He will grow our compassion for the poor and needy, to vindicate the afflicted, to deliver them from oppressors (Psalm 72). To give without expecting a return, to walk blamelessly, speak truthfully, stay committed to our oaths, and do no evil toward our neighbor (Psalm 15). We will become a father to those who have none and look into the case of strangers (Job 29:11-17). These are the attributes of the righteous because they have the righteousness of God. What loving acts of kindness are these! When we realize we are loved by Him, we become free to direct that same type of love outwardly. Like a child, one doesn’t know how to love without an example. One can’t love if one doesn’t know what love is. How can you love without being loved? So then we draw near to the God of love and His righteousness that we may become proper image-bearers of our creator.

I think if we take the type of perspective shown in Anselm’s writing and incorporate into our own walk of faith, we will realize those things we desire. That to know Him is the beginning and completion of all satisfaction.

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From Tattoos to Fruit

I’m fond of tattoos. I don’t have any, but I think that well-done ink is artistic. It can be a reflection of who we are, what we’re about, or our experiences. I was recently reminded of them because of an article about the discovery of women’s tattoos in ancient Egypt posted by Dr. Claude Mariottini. I thought of Leviticus 19:28:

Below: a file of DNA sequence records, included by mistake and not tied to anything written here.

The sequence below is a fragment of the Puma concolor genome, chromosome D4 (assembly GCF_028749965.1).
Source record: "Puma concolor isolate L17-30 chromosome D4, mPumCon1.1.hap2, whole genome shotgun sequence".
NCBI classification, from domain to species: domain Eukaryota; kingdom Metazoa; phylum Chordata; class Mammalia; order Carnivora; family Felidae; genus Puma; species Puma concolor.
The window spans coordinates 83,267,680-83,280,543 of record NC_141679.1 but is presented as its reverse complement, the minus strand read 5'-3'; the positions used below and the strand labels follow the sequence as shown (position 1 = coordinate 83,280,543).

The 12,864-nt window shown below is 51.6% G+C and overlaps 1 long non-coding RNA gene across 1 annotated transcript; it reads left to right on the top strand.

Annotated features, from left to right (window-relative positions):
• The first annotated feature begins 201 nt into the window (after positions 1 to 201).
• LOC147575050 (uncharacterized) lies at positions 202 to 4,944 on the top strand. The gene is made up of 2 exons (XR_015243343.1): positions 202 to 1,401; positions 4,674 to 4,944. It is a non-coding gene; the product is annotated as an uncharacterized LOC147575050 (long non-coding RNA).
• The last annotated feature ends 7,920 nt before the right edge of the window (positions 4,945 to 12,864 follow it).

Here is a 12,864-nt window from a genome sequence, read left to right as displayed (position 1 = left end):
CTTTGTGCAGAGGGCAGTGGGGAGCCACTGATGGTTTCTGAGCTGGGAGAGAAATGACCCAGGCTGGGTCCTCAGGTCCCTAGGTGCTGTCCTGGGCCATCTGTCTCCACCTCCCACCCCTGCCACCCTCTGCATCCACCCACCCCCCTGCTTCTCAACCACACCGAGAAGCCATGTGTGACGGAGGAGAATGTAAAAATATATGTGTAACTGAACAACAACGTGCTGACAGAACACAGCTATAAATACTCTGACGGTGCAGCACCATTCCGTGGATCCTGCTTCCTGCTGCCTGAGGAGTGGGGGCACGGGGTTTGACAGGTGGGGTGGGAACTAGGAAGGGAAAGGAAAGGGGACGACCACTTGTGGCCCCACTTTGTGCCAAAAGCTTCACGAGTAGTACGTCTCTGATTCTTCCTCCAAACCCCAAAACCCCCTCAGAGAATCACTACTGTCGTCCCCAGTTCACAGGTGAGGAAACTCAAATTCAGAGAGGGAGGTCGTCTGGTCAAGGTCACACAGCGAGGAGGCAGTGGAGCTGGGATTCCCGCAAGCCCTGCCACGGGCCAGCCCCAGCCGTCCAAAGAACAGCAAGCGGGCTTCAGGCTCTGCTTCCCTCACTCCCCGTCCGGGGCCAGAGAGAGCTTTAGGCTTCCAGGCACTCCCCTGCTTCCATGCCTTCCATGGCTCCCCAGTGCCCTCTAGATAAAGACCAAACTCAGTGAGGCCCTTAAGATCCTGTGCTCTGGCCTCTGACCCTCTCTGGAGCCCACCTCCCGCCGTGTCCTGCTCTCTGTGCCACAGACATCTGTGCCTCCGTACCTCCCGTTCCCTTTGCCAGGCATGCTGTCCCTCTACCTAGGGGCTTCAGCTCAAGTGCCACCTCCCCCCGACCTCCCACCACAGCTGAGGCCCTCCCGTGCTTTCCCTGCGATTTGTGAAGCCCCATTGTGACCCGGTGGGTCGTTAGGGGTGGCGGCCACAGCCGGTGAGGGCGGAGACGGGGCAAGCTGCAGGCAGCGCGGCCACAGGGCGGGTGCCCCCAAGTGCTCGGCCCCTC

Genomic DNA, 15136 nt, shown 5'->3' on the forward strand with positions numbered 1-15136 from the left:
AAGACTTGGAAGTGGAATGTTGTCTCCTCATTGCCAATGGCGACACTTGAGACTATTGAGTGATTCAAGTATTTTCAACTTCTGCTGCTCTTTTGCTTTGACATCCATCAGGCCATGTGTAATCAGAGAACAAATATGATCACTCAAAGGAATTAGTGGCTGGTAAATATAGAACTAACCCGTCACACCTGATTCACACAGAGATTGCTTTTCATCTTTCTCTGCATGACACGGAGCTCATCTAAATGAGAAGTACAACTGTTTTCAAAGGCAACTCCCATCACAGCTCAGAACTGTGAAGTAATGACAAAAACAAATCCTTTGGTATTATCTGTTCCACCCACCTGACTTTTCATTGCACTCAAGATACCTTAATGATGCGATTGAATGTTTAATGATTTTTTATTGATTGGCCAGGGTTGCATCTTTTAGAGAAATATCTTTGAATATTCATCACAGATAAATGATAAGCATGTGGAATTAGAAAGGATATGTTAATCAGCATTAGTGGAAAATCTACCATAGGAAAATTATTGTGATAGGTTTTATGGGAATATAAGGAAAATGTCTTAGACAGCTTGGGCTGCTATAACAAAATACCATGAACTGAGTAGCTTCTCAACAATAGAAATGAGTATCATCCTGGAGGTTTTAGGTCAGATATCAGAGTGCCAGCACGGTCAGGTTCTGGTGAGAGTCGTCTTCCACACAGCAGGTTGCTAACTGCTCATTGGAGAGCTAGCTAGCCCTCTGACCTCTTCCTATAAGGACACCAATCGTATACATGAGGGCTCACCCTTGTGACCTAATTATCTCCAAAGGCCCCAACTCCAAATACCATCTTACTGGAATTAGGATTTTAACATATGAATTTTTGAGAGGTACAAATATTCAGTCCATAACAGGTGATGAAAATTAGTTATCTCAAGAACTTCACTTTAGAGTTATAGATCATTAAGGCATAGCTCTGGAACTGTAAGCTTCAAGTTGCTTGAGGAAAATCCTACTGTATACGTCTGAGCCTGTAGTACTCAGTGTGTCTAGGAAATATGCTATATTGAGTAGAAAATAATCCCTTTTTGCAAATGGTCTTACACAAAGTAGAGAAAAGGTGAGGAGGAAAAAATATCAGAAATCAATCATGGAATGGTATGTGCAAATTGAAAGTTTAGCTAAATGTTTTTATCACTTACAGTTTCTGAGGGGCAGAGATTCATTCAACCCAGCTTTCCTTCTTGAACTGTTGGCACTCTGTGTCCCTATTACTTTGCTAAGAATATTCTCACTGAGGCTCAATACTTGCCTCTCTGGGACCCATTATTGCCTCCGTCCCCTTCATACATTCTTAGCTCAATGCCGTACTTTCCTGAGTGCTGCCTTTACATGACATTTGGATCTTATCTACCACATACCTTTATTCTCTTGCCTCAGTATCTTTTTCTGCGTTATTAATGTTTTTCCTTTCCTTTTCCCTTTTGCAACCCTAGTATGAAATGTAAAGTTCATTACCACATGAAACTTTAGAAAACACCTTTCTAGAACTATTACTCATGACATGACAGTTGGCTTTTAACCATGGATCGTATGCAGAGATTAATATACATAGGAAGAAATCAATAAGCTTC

“You shall not make any cuts on your body for the dead or tattoo yourselves: I am the Lord” (ESV).

The prohibition against tattoos in this verse comes directly after the reference to making marks on the body “for the dead.” In the study of Scripture, an important thing to keep in mind is placement. Order does not always matter for direct interpretation, but it does for emphasis.

We know that in ancient Egypt, most of their rituals were not to communicate moral teaching but were intended to bring magical or spiritual protection. The Israelite prohibition was likely directed toward this type of practice of making marks on the body to ward off the dead. This was essentially then, an idolatrous practice.

In Paul’s letter to the Corinthians, he tells us that we are no better  or worse off if we eat or do not eat (1Cor 8:8). Food itself has no power to commend us to God. However, he warns not to let our freedom in Christ cause another to stumble. Just because we have that knowledge, it does not mean that others do. We need to manage perceptions.